Let's show the code. First the HelloWorld object.
public class HelloObject {
    private final String hello;
    private final long time = System.currentTimeMillis();

    public HelloObject(String hello) {
        this.hello = hello;
    }
}
That is your M in the MVC world. (M Model) :)
Next the C in the MVC world. (C controller)
@RequestMapping("/helloservice")
public class HelloService {


    @RequestMapping("/hello")
    public HelloObject hello() {
        return new HelloObject("Hello World!");
    }

}
Now we need to deliver up the V. (View).
When you run this one, you can see it here.
http://localhost:9999/ui/helloWorld.html
public class HelloWorldRestServer {


    public static final String HTML_HELLO_PAGE = "/ui/helloWorld.html";


    public static void main(String... args) {

        /* Create the system manager to manage the shutdown. */
        QBitSystemManager systemManager = new QBitSystemManager();

        HttpServer httpServer = httpServerBuilder()
                .setPort(9999).build();

        /* Register the Predicate using a Java 8 lambda expression. */
        httpServer.setShouldContinueHttpRequest(httpRequest -> {
            /* If not the page uri we want to then just continue by returning true. */
            if ( ! httpRequest.getUri().equals(HTML_HELLO_PAGE) ) {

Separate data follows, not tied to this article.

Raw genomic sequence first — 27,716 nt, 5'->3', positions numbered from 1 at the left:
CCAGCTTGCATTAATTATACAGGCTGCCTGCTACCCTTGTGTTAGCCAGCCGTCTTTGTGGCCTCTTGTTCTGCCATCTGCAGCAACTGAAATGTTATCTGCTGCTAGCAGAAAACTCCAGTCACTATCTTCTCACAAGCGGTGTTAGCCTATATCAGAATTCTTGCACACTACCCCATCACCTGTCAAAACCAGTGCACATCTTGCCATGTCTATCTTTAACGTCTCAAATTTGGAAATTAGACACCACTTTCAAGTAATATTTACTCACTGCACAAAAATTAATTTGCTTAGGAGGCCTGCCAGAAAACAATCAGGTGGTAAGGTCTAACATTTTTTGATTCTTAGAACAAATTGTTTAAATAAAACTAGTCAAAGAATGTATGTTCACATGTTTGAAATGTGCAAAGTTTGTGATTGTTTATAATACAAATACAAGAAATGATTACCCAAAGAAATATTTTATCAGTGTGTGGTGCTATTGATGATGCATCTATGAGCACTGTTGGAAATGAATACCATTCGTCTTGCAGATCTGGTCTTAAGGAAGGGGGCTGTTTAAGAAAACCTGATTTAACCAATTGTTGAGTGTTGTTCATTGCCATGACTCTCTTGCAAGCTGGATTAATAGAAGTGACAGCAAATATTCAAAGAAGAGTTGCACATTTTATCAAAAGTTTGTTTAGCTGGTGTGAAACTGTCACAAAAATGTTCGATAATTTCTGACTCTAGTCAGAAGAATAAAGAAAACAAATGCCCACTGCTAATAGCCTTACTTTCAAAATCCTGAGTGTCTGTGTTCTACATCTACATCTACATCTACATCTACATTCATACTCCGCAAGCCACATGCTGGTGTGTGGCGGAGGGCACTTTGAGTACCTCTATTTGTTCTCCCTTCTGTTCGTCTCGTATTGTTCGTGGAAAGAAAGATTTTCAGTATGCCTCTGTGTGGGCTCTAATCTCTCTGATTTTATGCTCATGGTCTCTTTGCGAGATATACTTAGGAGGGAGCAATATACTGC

return true;
            }
            /* read the page from the file system or classpath. */
            final String helloWorldWebPage = resource(HTML_HELLO_PAGE);
            /* Send the HTML file out to the browser. */
            httpRequest.getResponse().response(200, "text/html", helloWorldWebPage);
            return false;
        });


        /* Start the service. */
        final ServiceServer serviceServer = serviceServerBuilder().setSystemManager(systemManager)
                .setHttpServer(httpServer).build().initServices(new HelloService()).startServer();

        /* Wait for the service to shutdown. */
        systemManager.waitForShutdown();

    }


}
You can find the full example here:

What is QBit again?

QBit is a queuing library for microservices. It is similar to many other projects like Akka, Spring Reactor, etc. QBit is just a library not a platform. QBit has libraries to put a service behind a queue. You can use QBit queues directly or you can create a service. QBit services can be exposed by WebSocket, HTTP, HTTP pipeline, and other types of remoting. A service in QBit is a Java class whose methods are executed behind service queues. QBit implements apartment model threading and is similar to the Actor model or a better description would be Active Objects. QBit does not use a disruptor. It uses regular Java Queues. QBit can do north of 100 million ping pong calls per second which is an amazing speed (seen as high as 200M). QBit also supports calling services via REST, and WebSocket. QBit is microservices in the pure Web sense: JSON, HTTP, WebSocket, etc.

QBit lingo

QBit is a Java microservice lib supporting REST, JSON and WebSocket. It is written in Java but I might one day write a version in Rust or Go or C# (but that would require a large payday).